The US Department of Transportation (DoT) has issued a notice to airlines to give customers refund immediately if flights get cancelled or significantly delayed amid the coronavirus outbreak. The ultimatum from DoT comes after an increasing number of passengers complained that they were not being given refunds if a flight got cancelled or significantly delayed.
This might further make thing difficult for the already cash-strapped airline industry. The airline industry has been going through one of the worst phases following the coronavirus outbreak, as a result of which hundreds of flights are getting cancelled across the world, with many airlines completely grounding their fleet and asking for government aid.
DoT warns airlines
The Department of Transportation said that it has been receiving an increasing number of inquiries and complaints from airline customers asking for refunds. The customers have been complaining that airlines are not refunding money on flight cancellations or subsequent delays amid the coronavirus outbreak. Instead, the airlines are issuing vouchers to use for travel at a later date.
The transportation department said that it could take an enforcement action if an airline denies refund when it "cancels a flight, significantly delays a flight'. However, the department said that keeping in mind the crisis owing to the coronavirus outbreak it will give airlines a chance to become compliant before any further action.
Airlines continue to suffer due to coronavirus
The airline industry has been one of the biggest casualties of the coronavirus pandemic. Every day, hundreds of flights are getting cancelled as governments continue to impose restrictions on travel, with many going for complete lockdowns, following the coronavirus outbreak.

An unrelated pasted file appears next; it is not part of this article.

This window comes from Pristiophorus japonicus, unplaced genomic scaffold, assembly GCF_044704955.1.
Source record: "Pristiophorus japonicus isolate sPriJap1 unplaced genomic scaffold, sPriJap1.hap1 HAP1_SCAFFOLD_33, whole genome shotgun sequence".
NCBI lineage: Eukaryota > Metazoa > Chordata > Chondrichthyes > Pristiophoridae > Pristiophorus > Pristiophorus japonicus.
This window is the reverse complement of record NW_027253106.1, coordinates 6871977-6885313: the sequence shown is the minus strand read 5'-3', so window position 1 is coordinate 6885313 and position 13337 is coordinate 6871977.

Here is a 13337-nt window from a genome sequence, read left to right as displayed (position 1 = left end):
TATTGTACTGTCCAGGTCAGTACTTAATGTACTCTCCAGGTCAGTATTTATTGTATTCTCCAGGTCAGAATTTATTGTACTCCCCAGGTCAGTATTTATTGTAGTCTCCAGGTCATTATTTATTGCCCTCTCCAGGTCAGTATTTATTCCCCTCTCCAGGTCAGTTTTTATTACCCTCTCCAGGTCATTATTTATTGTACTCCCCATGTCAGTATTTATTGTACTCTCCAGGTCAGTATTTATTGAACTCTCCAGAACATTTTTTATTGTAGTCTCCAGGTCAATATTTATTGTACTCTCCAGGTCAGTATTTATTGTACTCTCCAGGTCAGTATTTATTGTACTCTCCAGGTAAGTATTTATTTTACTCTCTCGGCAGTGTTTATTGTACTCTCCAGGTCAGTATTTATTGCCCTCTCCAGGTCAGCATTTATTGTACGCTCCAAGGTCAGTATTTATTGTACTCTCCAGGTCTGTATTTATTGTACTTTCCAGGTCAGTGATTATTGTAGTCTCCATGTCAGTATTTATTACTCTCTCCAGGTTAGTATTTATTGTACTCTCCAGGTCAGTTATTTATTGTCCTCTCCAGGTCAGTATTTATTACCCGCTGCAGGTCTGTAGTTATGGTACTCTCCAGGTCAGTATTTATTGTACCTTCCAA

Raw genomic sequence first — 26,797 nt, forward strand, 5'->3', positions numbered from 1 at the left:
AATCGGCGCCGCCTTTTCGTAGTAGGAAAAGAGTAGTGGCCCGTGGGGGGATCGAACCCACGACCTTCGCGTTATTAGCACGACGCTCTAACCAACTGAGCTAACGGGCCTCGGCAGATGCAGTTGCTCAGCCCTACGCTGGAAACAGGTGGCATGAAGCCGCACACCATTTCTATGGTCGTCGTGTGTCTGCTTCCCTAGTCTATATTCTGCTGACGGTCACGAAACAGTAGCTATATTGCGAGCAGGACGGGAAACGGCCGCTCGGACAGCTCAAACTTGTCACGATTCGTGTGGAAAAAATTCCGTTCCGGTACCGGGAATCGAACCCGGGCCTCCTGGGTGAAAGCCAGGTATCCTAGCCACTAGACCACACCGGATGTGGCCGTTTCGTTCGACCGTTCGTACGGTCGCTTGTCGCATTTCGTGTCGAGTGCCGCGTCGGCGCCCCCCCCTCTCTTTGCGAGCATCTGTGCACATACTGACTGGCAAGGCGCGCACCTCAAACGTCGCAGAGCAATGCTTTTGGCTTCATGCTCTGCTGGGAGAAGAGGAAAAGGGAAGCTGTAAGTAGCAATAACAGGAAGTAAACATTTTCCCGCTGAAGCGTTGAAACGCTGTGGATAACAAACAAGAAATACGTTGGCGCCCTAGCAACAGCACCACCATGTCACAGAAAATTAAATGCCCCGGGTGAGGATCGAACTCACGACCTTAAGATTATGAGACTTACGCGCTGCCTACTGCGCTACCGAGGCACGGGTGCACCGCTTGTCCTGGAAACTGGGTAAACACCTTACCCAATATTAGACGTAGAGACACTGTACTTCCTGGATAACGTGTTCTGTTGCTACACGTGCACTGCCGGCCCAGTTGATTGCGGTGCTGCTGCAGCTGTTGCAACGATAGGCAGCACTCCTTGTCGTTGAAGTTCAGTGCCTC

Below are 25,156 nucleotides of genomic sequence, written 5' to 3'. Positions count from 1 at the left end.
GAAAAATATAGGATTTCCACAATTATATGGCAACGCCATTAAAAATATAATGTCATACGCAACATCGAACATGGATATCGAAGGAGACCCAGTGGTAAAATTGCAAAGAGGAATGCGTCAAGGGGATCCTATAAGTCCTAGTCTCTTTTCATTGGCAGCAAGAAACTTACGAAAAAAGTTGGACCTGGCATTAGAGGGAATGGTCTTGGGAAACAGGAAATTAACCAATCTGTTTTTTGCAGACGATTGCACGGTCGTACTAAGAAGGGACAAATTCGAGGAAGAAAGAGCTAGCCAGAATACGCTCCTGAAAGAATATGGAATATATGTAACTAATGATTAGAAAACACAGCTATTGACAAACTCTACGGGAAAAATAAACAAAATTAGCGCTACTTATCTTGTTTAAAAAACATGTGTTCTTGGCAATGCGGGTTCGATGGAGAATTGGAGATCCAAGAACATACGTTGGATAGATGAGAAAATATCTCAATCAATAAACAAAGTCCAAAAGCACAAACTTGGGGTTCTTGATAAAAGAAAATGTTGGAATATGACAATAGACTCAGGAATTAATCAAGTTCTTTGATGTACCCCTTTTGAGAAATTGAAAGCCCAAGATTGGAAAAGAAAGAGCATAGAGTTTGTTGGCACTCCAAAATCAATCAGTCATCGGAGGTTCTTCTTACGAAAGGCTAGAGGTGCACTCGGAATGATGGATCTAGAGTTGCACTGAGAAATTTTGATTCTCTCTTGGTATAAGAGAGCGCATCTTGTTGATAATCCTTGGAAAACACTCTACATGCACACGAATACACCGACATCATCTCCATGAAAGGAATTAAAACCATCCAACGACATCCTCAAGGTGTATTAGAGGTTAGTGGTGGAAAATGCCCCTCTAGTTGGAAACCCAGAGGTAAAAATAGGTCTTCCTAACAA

Airline companies since then have been bleeding. Many airlines have axed are even going for layoffs and furloughs, while a number of them are also entirely grounding their fleet. So, much so, that many governments have announced stimulus packages to bail out the ailing airlines. The warning by the Department of Transportation might further build pressure on the airline companies.
Earlier last week, as many as nine Democratic U.S. senators asked the chief executives of 11 major airlines to give customers full cash refunds who cancel flights. However, many troubled carriers are instead offering customers option to book on alternate travel dates.
A couple of days ago, Delta Air Lines and Southwest Airline extended the time customers can use their unused travel finds to rebook flights. While airlines are devising methods to put a check on the cash outflow due to cancellation of tickets and flights, customers are desperately seeking refunds as the coronavirus outbreak has completely put everything to a standstill.